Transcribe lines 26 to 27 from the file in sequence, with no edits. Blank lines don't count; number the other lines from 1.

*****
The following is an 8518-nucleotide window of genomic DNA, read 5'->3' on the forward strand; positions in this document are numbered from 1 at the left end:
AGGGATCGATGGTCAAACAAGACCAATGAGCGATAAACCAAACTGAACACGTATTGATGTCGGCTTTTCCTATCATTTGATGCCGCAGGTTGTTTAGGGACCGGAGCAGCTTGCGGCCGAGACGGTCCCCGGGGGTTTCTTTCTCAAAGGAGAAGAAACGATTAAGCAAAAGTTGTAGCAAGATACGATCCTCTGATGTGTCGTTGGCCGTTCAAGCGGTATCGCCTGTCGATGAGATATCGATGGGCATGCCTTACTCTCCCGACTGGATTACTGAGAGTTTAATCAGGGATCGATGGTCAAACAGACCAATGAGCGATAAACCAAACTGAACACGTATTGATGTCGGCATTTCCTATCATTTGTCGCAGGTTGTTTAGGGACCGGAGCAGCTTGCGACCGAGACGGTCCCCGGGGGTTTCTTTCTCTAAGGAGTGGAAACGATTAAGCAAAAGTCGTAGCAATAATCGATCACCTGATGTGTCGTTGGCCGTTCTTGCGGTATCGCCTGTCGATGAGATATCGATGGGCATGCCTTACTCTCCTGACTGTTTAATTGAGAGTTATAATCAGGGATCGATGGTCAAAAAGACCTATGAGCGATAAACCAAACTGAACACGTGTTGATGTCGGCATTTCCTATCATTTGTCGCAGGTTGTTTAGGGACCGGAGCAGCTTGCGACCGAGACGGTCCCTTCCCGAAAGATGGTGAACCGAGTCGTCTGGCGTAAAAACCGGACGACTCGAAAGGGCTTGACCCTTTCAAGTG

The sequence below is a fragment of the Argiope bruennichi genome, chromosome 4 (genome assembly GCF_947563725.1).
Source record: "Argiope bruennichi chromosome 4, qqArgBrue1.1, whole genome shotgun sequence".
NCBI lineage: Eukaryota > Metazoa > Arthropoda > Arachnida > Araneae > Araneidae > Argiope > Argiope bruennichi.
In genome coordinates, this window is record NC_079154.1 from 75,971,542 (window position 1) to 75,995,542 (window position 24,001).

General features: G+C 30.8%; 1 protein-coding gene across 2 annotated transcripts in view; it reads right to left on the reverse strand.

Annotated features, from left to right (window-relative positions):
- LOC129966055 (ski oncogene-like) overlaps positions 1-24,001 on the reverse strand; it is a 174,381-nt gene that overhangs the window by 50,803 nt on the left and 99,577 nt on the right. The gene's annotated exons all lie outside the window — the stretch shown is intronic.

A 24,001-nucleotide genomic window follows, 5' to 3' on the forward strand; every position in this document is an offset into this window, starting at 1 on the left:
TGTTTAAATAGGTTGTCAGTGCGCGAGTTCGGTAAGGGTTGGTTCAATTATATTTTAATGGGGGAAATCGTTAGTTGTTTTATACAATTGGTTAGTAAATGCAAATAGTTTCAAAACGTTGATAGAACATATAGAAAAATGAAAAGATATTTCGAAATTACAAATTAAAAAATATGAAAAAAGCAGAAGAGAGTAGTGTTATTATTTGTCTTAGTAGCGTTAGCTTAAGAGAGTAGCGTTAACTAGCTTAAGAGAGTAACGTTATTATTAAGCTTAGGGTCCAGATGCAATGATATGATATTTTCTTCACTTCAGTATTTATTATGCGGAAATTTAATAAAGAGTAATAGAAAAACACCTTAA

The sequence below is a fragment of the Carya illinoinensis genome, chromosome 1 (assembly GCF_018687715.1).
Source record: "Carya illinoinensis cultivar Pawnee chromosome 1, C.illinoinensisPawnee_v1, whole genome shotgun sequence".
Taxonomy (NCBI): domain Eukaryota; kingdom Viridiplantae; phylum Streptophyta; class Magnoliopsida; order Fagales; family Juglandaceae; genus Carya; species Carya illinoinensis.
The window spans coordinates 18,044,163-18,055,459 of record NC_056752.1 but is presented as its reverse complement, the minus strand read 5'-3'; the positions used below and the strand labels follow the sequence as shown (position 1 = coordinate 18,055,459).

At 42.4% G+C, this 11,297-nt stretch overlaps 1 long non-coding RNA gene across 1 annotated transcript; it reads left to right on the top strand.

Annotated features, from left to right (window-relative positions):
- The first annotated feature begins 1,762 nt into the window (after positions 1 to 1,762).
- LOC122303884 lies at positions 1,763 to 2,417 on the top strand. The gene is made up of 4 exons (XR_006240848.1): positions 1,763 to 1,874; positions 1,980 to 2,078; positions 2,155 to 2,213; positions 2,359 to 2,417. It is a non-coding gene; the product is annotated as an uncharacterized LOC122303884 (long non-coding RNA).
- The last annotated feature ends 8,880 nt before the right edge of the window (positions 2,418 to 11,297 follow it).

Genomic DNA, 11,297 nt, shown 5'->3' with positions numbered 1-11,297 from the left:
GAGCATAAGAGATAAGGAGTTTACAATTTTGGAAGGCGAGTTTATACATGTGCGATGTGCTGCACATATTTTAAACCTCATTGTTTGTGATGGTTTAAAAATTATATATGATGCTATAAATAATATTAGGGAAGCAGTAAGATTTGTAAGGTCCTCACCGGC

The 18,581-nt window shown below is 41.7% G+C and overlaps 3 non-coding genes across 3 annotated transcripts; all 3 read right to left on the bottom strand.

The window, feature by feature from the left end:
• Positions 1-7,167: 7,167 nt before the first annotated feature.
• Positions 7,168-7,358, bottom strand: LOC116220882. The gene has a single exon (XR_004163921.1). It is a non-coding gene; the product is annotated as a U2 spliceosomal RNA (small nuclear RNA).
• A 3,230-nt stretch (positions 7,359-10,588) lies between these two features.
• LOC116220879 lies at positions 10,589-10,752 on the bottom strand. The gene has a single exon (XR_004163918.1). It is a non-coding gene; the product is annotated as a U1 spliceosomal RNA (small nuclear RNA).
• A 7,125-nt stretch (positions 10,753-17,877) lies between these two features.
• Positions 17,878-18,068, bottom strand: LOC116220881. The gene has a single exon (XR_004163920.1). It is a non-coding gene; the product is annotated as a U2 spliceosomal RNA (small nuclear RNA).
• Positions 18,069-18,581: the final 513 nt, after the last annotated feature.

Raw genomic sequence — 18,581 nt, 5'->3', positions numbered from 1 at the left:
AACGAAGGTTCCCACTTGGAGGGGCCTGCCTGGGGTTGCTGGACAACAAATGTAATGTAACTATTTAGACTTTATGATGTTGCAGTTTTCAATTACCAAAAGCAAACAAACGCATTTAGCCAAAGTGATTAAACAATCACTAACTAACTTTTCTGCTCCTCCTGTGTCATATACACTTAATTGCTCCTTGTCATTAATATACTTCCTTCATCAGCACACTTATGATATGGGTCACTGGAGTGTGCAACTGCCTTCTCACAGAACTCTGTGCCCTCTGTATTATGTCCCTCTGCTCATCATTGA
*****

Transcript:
• Positions 7,168-7,358, bottom strand: LOC116220882. The gene has a single exon (XR_004163921.1). It is a non-coding gene; the product is annotated as a U2 spliceosomal RNA (small nuclear RNA).
• A 3,230-nt stretch (positions 7,359-10,588) lies between these two features.